(Submarine No. 94: displacement 569 (surfaced), 680 (submerged); length 186’2”; beam 18’; draft 14’6”; speed 13.5 knots (surfaced), 10.5 knots (submerged); complement 29; armament 1 3”, 4 21” torpedo tubes; class R-1)
R-17 (Submarine No. 94) was laid down by the Union Iron Works, San Francisco, Calif., 5 May 1917; launched 24 December 1917; sponsored by Miss Bertha F. Dew; and commissioned 17 August 1918, Lt. Comdr. William R. Munroe in command.
Commissioned toward the end of World War I, R-17 operated briefly off the California coast, then patrolled off the Panama Canal Zone, returning to California in December 1918. In March 1919, she arrived at San Francisco for overhaul, after which she moved west to Pearl Harbor. Departing the west coast 17 June, she arrived in Hawaii on the 25th and for the next 11½ years operated with fleet units and tested equipment being developed for submarines.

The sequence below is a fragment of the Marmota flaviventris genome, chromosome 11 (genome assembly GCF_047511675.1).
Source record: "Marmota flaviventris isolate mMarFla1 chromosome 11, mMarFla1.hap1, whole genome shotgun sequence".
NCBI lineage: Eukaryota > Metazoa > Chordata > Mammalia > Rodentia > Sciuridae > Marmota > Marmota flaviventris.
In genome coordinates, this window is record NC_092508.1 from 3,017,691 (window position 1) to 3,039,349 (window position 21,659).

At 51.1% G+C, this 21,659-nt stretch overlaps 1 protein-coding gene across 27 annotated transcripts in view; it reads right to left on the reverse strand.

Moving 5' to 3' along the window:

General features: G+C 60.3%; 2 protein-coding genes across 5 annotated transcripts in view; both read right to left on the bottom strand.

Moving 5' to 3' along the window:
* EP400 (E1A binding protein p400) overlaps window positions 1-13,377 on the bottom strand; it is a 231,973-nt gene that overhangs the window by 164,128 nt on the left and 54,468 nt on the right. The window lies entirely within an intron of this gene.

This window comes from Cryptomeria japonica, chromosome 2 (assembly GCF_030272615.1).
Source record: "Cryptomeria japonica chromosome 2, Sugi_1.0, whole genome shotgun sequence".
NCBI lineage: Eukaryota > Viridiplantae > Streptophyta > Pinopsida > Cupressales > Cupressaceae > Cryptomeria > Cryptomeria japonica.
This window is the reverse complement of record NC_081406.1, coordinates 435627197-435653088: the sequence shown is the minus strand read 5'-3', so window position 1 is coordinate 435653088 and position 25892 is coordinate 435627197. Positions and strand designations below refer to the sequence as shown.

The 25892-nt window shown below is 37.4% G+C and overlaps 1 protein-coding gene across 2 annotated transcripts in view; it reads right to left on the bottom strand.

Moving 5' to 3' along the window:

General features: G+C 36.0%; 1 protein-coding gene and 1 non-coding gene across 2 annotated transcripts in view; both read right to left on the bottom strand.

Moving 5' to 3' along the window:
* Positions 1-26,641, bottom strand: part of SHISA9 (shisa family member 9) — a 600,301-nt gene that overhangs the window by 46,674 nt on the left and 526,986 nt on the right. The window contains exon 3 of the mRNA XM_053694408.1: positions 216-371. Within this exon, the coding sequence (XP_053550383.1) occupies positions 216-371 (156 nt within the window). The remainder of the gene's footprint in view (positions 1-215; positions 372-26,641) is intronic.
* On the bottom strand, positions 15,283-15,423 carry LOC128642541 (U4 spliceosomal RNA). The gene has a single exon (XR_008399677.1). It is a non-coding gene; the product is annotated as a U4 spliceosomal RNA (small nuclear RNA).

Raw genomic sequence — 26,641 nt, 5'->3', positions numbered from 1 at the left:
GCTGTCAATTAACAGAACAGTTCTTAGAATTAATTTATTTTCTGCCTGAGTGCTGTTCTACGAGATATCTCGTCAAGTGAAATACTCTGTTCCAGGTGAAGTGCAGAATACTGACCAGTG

The submarine, designated SS-94 in July 1920, departed Pearl Harbor 12 December 1930, called at San Diego, thence continued on to the east coast for inactivation. Arriving at Philadelphia 9 February 1931, she was decommissioned 15 May and berthed at League Island until after the outbreak of World War II in Europe.
Recommissioned at New London, 25 March 1941, R-17 headed south on 14 May, patrolled in the Virgin Islands during June; off the Canal Zone in July, August, and September; then, in October, returned to New London. For the next 4 months she conducted training exercises. On 9 March 1942, she was decommissioned and transferred to the United Kingdom under the Lend-Lease Agreement. Commissioned in the Royal Navy as P.512, she was employed at Bermuda as a training ship for the Royal Canadian Navy until 6 September 1944 when she was returned to the U.S. Navy at Philadelphia. Retained for use as a target ship until after the end of the war in Europe, R-17 was struck from the Navy list 22 June 1945. She was sold, 16 November 1945, to the North American Smelting Co., Philadelphia, for scrapping.